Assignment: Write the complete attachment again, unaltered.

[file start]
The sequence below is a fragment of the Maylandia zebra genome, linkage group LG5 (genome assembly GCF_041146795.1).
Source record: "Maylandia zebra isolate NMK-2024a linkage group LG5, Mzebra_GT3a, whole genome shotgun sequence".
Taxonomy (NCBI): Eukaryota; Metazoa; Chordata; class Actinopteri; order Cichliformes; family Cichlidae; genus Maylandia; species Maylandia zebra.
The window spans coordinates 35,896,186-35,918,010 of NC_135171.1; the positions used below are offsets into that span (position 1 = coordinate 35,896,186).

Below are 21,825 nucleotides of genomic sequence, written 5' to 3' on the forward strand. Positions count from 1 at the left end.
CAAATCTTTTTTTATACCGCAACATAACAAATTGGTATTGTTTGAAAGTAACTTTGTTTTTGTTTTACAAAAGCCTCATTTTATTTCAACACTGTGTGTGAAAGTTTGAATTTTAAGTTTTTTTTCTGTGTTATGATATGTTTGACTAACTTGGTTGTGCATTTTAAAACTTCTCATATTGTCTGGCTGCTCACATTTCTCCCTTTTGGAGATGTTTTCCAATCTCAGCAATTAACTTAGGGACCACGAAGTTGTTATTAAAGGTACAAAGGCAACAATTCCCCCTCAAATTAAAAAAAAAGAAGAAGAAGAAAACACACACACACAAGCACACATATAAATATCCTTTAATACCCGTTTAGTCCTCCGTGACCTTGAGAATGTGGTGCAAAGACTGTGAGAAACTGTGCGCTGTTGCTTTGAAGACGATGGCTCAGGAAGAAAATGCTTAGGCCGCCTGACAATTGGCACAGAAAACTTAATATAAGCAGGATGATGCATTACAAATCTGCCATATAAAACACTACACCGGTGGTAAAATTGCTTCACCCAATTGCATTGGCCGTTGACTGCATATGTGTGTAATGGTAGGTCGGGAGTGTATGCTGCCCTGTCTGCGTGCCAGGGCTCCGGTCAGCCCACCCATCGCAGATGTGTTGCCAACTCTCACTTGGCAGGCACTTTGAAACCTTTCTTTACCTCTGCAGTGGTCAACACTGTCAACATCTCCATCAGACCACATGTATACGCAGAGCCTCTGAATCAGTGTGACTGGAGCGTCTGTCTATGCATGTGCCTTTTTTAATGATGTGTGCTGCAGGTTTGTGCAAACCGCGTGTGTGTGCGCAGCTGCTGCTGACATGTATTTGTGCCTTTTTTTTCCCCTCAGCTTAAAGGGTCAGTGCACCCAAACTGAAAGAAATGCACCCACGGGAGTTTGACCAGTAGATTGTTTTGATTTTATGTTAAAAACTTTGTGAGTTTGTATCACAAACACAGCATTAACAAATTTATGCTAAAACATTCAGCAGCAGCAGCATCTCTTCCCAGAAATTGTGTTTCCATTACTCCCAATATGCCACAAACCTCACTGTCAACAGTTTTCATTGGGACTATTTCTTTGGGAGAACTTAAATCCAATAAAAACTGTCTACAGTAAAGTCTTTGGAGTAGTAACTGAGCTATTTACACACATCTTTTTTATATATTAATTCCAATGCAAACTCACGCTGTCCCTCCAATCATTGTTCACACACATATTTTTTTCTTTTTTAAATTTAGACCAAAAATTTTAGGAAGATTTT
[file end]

The sequence below is a fragment of the Maylandia zebra genome, linkage group LG5 (genome assembly GCF_041146795.1).
Source record: "Maylandia zebra isolate NMK-2024a linkage group LG5, Mzebra_GT3a, whole genome shotgun sequence".
Taxonomy (NCBI): Eukaryota; Metazoa; Chordata; class Actinopteri; order Cichliformes; family Cichlidae; genus Maylandia; species Maylandia zebra.
The window spans coordinates 35,896,186-35,918,010 of NC_135171.1; the positions used below are offsets into that span (position 1 = coordinate 35,896,186).

Below are 21,825 nucleotides of genomic sequence, written 5' to 3' on the forward strand. Positions count from 1 at the left end.
CAAATCTTTTTTTATACCGCAACATAACAAATTGGTATTGTTTGAAAGTAACTTTGTTTTTGTTTTACAAAAGCCTCATTTTATTTCAACACTGTGTGTGAAAGTTTGAATTTTAAGTTTTTTTTCTGTGTTATGATATGTTTGACTAACTTGGTTGTGCATTTTAAAACTTCTCATATTGTCTGGCTGCTCACATTTCTCCCTTTTGGAGATGTTTTCCAATCTCAGCAATTAACTTAGGGACCACGAAGTTGTTATTAAAGGTACAAAGGCAACAATTCCCCCTCAAATTAAAAAAAAAGAAGAAGAAGAAAACACACACACACAAGCACACATATAAATATCCTTTAATACCCGTTTAGTCCTCCGTGACCTTGAGAATGTGGTGCAAAGACTGTGAGAAACTGTGCGCTGTTGCTTTGAAGACGATGGCTCAGGAAGAAAATGCTTAGGCCGCCTGACAATTGGCACAGAAAACTTAATATAAGCAGGATGATGCATTACAAATCTGCCATATAAAACACTACACCGGTGGTAAAATTGCTTCACCCAATTGCATTGGCCGTTGACTGCATATGTGTGTAATGGTAGGTCGGGAGTGTATGCTGCCCTGTCTGCGTGCCAGGGCTCCGGTCAGCCCACCCATCGCAGATGTGTTGCCAACTCTCACTTGGCAGGCACTTTGAAACCTTTCTTTACCTCTGCAGTGGTCAACACTGTCAACATCTCCATCAGACCACATGTATACGCAGAGCCTCTGAATCAGTGTGACTGGAGCGTCTGTCTATGCATGTGCCTTTTTTAATGATGTGTGCTGCAGGTTTGTGCAAACCGCGTGTGTGTGCGCAGCTGCTGCTGACATGTATTTGTGCCTTTTTTTTCCCCTCAGCTTAAAGGGTCAGTGCACCCAAACTGAAAGAAATGCACCCACGGGAGTTTGACCAGTAGATTGTTTTGATTTTATGTTAAAAACTTTGTGAGTTTGTATCACAAACACAGCATTAACAAATTTATGCTAAAACATTCAGCAGCAGCAGCATCTCTTCCCAGAAATTGTGTTTCCATTACTCCCAATATGCCACAAACCTCACTGTCAACAGTTTTCATTGGGACTATTTCTTTGGGAGAACTTAAATCCAATAAAAACTGTCTACAGTAAAGTCTTTGGAGTAGTAACTGAGCTATTTACACACATCTTTTTTATATATTAATTCCAATGCAAACTCACGCTGTCCCTCCAATCATTGTTCACACACATATTTTTTTCTTTTTTAAATTTAGACCAAAAATTTTAGGAAGATTTT